A big quake could leave Wellington cut off from the rest of the North Island for four months, new disaster predictions show.
It could take 40 days to restore the capital's water supply to even a basic level, while road access could take up to 120 days, according to "worst case" predictions presented to the region's Civil Defence Emergency Management Group.
That could leave Wellington residents or trapped commuters unable to leave the city for months, and dependent on water rations being distributed by authorities for about six weeks.
The predictions relate to a quake of magnitude 7.5 or worse, and come as people throughout the region were shaken by a magnitude 7 earthquake off the Taranaki coast on Tuesday night.
The long, rolling quake, at 230 kilometres deep, was felt throughout the lower North Island and upper South Island, and rail services had to be suspended while tracks were inspected for damage.
The new timeframes for recovery are revealed in a report presented to the emergency management group last week.
It looks at how long it will take to restore "lifeline" services – road access, water and power.
Wellington's hilly topography means it will take longer to restore services to a "survival level" than it did in a flatter city such as Christchurch, it says. Water would be restored more quickly in Petone and the Hutt Valley.
For water, survival level is defined as a limited supply that still required boiling. Before that, it would have to be distributed from reservoirs and storage sites – probably rationed to 20 litres a person a day – and there would be no road access or power.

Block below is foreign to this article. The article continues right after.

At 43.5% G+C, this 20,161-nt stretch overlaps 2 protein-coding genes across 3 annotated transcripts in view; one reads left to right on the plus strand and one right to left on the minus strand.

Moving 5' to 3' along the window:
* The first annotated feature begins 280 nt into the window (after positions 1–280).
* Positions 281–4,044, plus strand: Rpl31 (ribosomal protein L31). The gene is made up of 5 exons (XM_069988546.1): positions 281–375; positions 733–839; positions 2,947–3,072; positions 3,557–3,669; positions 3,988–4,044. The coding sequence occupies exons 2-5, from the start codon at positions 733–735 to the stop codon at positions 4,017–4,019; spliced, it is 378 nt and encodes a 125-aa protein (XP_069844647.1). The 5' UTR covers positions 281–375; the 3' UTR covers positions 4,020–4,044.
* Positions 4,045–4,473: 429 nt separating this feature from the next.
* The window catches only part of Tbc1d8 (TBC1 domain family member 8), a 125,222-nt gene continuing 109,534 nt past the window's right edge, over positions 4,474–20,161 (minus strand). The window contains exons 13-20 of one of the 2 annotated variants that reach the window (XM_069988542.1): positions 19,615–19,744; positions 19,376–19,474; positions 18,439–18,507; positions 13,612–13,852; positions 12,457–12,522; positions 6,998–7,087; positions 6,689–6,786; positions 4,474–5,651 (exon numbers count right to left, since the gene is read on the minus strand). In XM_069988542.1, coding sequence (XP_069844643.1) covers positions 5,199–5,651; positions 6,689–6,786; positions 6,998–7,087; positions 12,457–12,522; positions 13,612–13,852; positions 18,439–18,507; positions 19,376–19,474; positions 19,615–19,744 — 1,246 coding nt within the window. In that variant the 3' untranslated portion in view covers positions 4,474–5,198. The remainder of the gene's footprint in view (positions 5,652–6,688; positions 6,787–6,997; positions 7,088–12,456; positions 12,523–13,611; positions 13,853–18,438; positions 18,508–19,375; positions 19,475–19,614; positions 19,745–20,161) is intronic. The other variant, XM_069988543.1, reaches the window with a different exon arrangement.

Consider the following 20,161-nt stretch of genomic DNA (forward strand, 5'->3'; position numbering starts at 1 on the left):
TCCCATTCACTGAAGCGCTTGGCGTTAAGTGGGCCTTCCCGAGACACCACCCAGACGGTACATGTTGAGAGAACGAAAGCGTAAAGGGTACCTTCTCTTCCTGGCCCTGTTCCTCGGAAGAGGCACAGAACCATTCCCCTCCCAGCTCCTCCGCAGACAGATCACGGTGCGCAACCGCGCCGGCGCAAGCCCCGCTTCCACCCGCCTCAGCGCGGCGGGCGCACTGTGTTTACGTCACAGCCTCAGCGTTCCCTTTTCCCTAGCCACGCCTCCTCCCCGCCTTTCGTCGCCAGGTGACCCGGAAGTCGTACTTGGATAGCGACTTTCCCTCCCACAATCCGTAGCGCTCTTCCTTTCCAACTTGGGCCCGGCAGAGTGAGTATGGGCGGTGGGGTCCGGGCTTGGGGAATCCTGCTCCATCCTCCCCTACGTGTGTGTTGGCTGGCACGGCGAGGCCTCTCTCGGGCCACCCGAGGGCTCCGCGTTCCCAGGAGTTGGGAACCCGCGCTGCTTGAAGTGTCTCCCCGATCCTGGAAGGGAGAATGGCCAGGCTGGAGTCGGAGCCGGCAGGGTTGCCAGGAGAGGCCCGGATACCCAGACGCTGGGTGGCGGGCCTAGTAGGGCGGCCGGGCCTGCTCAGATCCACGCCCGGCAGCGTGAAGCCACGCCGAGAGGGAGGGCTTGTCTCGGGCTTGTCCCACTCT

Services such as water are generally buried, and are likely to be restored only as each leak or break in the network is identified.
After the Christchurch quake in February last year, it took about two weeks to restore water to about 85 per cent of homes, but "boil water" notices remained in place until April.
Survival level road access is defined as one lane with speed restrictions. The Manawatu Gorge slip, which closed the state highway for months, shows how long large slips can take to clear, the report says.
The timeframes are "indicative only and not definitive", it says, and regional emergency management group co-ordinator Bruce Pepperell stressed they were for the "worst case scenario".
But understanding how long it could take to restore services meant strategies to speed up those processes could be devised, he said.
"You need to look at that in a lot more depth.
"We can put in place some plans to overcome some of this."
Access was an important difference between Wellington and Christchurch.
There were 30 routes in and out of Christchurch compared to Wellington's two, which were both regularly affected by slips.
The timelines highlighted the importance of people being prepared and having good systems in place – as was emphasised by Tuesday night's quake, he said.
"While it was a really significant shake, it was deep, so it didn't have the same twist in the tail that we sometimes get.
"It is a timely reminder that we do live on the Shaky Isles – so to speak – and we need to be prepared."
Civil Defence Emergency Management Group chairwoman and Kapiti Coast Mayor Jenny Rowan said the "single most important message" from the report's findings was for people to prepare themselves.
Those who lived in outer areas of the region and travelled to central Wellington for work could be cut off for a long time. "You could be in a situation where you're needing to look after yourself ... you could be trapped in that city with no way of getting out other than by foot."
The water timeframe also emphasised the need for people to have good stocks of stored water, she said.
The timeframes, developed with input from utility providers, would be enhanced.
- © Fairfax NZ News
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